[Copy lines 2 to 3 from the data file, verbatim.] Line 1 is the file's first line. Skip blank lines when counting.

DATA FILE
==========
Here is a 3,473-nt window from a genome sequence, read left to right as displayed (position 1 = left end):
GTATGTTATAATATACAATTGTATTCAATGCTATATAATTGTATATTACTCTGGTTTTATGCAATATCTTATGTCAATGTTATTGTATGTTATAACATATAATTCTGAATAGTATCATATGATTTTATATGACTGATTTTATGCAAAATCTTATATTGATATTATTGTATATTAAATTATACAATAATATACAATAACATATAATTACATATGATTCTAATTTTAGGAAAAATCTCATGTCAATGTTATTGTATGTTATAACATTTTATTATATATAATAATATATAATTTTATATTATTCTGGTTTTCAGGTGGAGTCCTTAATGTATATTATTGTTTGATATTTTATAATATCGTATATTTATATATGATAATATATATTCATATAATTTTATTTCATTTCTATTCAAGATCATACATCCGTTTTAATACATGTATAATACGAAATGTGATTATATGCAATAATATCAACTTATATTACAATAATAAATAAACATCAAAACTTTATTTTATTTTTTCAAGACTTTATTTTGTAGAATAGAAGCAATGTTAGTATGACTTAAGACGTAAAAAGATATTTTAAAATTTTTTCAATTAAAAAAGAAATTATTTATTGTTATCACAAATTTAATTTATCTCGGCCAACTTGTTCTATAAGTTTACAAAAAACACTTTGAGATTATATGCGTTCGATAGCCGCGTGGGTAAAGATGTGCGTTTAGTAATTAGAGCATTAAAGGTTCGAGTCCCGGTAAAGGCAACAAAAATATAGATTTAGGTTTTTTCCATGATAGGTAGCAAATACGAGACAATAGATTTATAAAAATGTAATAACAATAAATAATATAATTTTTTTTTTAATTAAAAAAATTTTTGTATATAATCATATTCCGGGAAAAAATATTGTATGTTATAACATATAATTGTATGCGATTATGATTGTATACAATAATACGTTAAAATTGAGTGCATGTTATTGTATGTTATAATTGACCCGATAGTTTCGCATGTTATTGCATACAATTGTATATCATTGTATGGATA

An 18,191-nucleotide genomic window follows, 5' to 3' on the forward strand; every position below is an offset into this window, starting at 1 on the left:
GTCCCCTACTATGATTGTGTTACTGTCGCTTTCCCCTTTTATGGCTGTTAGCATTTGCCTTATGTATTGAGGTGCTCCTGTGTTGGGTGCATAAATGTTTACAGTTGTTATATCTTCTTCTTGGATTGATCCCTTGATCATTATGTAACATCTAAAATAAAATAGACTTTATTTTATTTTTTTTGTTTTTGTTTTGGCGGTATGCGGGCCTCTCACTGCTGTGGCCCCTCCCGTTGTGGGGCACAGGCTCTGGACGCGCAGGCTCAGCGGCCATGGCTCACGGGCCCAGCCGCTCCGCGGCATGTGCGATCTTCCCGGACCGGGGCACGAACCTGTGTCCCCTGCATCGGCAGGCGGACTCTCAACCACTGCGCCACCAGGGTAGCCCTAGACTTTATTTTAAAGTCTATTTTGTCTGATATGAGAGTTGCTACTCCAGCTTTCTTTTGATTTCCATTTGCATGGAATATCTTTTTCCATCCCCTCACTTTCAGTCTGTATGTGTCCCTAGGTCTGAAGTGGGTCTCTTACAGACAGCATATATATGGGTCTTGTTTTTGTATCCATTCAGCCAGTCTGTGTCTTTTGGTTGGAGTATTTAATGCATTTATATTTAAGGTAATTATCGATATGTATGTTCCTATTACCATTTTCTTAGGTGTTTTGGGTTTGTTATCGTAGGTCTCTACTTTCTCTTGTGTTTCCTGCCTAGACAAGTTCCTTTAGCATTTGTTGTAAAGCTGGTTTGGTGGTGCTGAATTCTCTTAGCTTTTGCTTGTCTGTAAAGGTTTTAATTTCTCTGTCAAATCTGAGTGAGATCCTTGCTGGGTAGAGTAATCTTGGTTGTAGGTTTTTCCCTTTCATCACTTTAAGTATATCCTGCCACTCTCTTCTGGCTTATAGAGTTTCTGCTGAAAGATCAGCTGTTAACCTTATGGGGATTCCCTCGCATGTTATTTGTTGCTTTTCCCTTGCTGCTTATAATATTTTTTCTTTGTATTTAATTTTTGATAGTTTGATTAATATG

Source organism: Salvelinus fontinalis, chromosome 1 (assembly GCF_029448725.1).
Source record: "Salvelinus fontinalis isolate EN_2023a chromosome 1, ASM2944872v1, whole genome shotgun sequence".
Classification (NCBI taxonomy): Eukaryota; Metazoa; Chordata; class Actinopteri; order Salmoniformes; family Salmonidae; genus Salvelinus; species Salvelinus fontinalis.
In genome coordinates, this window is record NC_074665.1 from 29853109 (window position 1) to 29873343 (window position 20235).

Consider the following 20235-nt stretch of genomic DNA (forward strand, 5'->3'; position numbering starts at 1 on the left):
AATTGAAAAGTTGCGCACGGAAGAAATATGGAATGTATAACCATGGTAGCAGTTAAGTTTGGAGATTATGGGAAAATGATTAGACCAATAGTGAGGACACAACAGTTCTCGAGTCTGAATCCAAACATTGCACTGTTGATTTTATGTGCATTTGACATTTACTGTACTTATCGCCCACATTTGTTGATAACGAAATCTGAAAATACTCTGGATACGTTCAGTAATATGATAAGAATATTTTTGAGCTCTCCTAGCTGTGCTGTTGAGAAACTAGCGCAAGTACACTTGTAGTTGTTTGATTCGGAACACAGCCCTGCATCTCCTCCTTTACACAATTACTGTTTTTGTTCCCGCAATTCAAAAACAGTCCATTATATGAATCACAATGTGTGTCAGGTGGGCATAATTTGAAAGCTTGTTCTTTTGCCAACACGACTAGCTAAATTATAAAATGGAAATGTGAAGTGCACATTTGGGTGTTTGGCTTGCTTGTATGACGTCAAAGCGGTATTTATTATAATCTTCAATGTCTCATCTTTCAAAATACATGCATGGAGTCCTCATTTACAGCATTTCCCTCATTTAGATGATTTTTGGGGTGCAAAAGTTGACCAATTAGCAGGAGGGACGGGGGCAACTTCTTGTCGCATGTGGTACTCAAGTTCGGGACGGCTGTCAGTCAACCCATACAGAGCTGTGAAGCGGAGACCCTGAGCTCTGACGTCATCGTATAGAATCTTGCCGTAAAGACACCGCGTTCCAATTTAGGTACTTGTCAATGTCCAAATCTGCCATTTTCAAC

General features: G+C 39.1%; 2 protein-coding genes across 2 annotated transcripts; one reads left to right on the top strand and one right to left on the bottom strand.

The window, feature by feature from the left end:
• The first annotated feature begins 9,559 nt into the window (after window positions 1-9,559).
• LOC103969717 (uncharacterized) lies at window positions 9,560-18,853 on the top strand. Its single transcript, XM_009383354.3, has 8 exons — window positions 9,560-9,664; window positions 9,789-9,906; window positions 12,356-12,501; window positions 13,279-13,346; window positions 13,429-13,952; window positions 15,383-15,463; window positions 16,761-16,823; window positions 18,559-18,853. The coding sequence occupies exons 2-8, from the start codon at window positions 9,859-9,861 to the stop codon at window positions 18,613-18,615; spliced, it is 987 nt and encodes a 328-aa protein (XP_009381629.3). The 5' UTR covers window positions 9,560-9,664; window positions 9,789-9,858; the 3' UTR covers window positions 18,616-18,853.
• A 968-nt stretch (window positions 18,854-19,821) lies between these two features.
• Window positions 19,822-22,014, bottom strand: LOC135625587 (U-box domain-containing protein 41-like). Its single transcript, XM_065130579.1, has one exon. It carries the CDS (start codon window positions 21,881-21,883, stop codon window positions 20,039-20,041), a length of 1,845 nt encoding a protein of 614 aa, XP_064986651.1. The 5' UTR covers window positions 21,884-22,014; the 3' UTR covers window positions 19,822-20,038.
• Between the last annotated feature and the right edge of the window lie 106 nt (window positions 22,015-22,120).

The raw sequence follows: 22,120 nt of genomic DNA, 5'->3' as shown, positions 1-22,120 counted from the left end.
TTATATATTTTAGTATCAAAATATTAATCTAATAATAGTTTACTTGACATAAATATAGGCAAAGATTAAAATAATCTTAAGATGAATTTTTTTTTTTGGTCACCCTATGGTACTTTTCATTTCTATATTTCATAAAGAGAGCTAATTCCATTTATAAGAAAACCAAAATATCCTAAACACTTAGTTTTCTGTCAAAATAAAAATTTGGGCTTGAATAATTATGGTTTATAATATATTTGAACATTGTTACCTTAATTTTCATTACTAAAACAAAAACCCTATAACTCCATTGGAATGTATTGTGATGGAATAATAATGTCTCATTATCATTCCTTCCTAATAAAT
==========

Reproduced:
GTATGTTATAATATACAATTGTATTCAATGCTATATAATTGTATATTACTCTGGTTTTATGCAATATCTTATGTCAATGTTATTGTATGTTATAACATATAATTCTGAATAGTATCATATGATTTTATATGACTGATTTTATGCAAAATCTTATATTGATATTATTGTATATTAAATTATACAATAATATACAATAACATATAATTACATATGATTCTAATTTTAGGAAAAATCTCATGTCAATGTTATTGTATGTTATAACATTTTATTATATATAATAATATATAATTTTATATTATTCTGGTTTTCAGGTGGAGTCCTTAATGTATATTATTGTTTGATATTTTATAATATCGTATATTTATATATGATAATATATATTCATATAATTTTATTTCATTTCTATTCAAGATCATACATCCGTTTTAATACATGTATAATACGAAATGTGATTATATGCAATAATATCAACTTATATTACAATAATAAATAAACATCAAAACTTTATTTTATTTTTTCAAGACTTTATTTTGTAGAATAGAAGCAATGTTAGTATGACTTAAGACGTAAAAAGATATTTTAAAATTTTTTCAATTAAAAAAGAAATTATTTATTGTTATCACAAATTTAATTTATCTCGGCCAACTTGTTCTATAAGTTTACAAAAAACACTTTGAGATTATATGCGTTCGATAGCCGCGTGGGTAAAGATGTGCGTTTAGTAATTAGAGCATTAAAGGTTCGAGTCCCGGTAAAGGCAACAAAAATATAGATTTAGGTTTTTTCCATGATAGGTAGCAAATACGAGACAATAGATTTATAAAAATGTAATAACAATAAATAATATAATTTTTTTTTTAATTAAAAAAATTTTTGTATATAATCATATTCCGGGAAAAAATATTGTATGTTATAACATATAATTGTATGCGATTATGATTGTATACAATAATACGTTAAAATTGAGTGCATGTTATTGTATGTTATAATTGACCCGATAGTTTCGCATGTTATTGCATACAATTGTATATCATTGTATGGATA

An 18,191-nucleotide genomic window follows, 5' to 3' on the forward strand; every position below is an offset into this window, starting at 1 on the left: